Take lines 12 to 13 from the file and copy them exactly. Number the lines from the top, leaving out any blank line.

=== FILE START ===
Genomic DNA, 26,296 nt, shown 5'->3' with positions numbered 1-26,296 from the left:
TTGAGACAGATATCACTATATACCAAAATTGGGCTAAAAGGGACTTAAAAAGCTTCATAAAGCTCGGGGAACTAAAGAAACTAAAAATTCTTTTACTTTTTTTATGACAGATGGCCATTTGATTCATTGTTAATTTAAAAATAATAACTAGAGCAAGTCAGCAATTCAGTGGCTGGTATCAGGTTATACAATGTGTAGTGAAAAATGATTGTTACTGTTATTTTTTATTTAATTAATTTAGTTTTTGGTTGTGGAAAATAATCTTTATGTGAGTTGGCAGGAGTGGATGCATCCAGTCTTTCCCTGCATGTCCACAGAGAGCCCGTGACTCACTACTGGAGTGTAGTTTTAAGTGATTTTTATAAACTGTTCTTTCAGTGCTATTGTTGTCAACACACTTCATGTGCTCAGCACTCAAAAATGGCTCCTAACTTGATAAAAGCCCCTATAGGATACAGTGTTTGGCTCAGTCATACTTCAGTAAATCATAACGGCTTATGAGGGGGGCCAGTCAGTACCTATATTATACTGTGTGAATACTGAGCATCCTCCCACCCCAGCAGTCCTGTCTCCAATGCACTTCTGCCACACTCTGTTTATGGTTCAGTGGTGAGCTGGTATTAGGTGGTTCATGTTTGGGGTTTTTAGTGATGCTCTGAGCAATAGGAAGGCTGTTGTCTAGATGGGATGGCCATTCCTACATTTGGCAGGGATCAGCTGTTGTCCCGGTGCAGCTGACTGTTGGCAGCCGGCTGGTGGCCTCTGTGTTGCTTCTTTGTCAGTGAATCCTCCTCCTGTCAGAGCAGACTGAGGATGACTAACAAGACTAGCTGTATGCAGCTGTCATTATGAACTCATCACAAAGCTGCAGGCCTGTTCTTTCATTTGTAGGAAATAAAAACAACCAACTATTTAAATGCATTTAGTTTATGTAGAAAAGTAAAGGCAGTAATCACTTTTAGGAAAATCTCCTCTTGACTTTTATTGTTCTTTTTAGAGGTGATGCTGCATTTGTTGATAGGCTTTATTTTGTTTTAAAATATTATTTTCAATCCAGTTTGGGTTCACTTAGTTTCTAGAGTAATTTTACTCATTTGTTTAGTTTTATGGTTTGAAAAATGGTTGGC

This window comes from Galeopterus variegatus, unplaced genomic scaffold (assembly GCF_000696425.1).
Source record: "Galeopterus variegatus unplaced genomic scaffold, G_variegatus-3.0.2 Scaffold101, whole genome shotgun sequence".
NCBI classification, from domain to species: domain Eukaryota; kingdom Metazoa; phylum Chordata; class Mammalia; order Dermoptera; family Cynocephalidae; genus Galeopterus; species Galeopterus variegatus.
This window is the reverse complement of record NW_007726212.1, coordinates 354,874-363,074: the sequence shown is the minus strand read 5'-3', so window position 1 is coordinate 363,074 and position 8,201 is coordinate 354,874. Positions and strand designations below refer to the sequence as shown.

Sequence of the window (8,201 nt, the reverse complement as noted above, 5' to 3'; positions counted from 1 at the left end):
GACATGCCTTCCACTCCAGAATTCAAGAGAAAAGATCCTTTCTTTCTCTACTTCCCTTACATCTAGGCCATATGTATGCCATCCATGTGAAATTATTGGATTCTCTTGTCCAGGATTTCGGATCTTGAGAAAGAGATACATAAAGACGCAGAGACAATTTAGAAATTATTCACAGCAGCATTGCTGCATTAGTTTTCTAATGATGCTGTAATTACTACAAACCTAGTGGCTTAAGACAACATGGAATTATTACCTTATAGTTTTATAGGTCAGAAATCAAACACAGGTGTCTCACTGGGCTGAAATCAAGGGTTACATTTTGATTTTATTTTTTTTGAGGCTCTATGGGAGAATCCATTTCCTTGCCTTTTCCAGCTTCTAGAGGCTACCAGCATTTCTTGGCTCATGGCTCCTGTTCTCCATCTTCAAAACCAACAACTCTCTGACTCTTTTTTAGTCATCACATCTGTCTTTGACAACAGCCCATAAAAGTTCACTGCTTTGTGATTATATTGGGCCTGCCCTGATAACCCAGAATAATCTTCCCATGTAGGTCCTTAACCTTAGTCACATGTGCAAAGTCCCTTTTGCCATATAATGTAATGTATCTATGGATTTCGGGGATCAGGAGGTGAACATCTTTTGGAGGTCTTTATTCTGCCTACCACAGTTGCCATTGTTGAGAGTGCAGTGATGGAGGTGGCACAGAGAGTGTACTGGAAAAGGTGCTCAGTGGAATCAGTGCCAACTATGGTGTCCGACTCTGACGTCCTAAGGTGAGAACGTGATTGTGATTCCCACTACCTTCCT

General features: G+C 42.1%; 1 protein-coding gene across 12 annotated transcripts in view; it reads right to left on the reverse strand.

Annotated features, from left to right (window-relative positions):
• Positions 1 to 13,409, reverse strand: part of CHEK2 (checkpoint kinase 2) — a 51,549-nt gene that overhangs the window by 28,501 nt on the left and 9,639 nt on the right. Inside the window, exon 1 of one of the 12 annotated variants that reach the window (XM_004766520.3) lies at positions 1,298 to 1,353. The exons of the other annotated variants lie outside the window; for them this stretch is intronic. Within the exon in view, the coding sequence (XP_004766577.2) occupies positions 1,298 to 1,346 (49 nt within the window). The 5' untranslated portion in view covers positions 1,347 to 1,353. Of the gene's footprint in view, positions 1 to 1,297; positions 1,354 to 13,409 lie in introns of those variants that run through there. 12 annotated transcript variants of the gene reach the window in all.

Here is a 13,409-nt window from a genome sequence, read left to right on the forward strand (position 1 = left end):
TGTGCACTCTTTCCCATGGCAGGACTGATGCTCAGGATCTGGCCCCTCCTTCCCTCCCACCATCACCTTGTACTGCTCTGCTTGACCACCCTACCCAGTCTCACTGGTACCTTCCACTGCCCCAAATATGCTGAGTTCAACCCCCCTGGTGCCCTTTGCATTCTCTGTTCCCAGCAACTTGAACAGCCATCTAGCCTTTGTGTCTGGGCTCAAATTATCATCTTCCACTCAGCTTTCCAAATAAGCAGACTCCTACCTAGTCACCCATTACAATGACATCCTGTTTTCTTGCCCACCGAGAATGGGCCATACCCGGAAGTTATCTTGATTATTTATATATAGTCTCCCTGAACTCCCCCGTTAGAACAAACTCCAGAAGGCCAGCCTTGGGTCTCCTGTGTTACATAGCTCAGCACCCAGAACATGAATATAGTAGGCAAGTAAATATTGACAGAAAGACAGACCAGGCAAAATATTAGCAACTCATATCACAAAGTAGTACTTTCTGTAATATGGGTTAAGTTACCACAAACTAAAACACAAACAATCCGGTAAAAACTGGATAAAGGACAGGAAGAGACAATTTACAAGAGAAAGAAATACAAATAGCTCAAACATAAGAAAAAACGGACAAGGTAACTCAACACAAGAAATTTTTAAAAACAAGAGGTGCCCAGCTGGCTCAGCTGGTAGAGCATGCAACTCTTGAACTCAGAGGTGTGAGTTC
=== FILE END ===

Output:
Here is a 13,409-nt window from a genome sequence, read left to right on the forward strand (position 1 = left end):
TGTGCACTCTTTCCCATGGCAGGACTGATGCTCAGGATCTGGCCCCTCCTTCCCTCCCACCATCACCTTGTACTGCTCTGCTTGACCACCCTACCCAGTCTCACTGGTACCTTCCACTGCCCCAAATATGCTGAGTTCAACCCCCCTGGTGCCCTTTGCATTCTCTGTTCCCAGCAACTTGAACAGCCATCTAGCCTTTGTGTCTGGGCTCAAATTATCATCTTCCACTCAGCTTTCCAAATAAGCAGACTCCTACCTAGTCACCCATTACAATGACATCCTGTTTTCTTGCCCACCGAGAATGGGCCATACCCGGAAGTTATCTTGATTATTTATATATAGTCTCCCTGAACTCCCCCGTTAGAACAAACTCCAGAAGGCCAGCCTTGGGTCTCCTGTGTTACATAGCTCAGCACCCAGAACATGAATATAGTAGGCAAGTAAATATTGACAGAAAGACAGACCAGGCAAAATATTAGCAACTCATATCACAAAGTAGTACTTTCTGTAATATGGGTTAAGTTACCACAAACTAAAACACAAACAATCCGGTAAAAACTGGATAAAGGACAGGAAGAGACAATTTACAAGAGAAAGAAATACAAATAGCTCAAACATAAGAAAAAACGGACAAGGTAACTCAACACAAGAAATTTTTAAAAACAAGAGGTGCCCAGCTGGCTCAGCTGGTAGAGCATGCAACTCTTGAACTCAGAGGTGTGAGTTC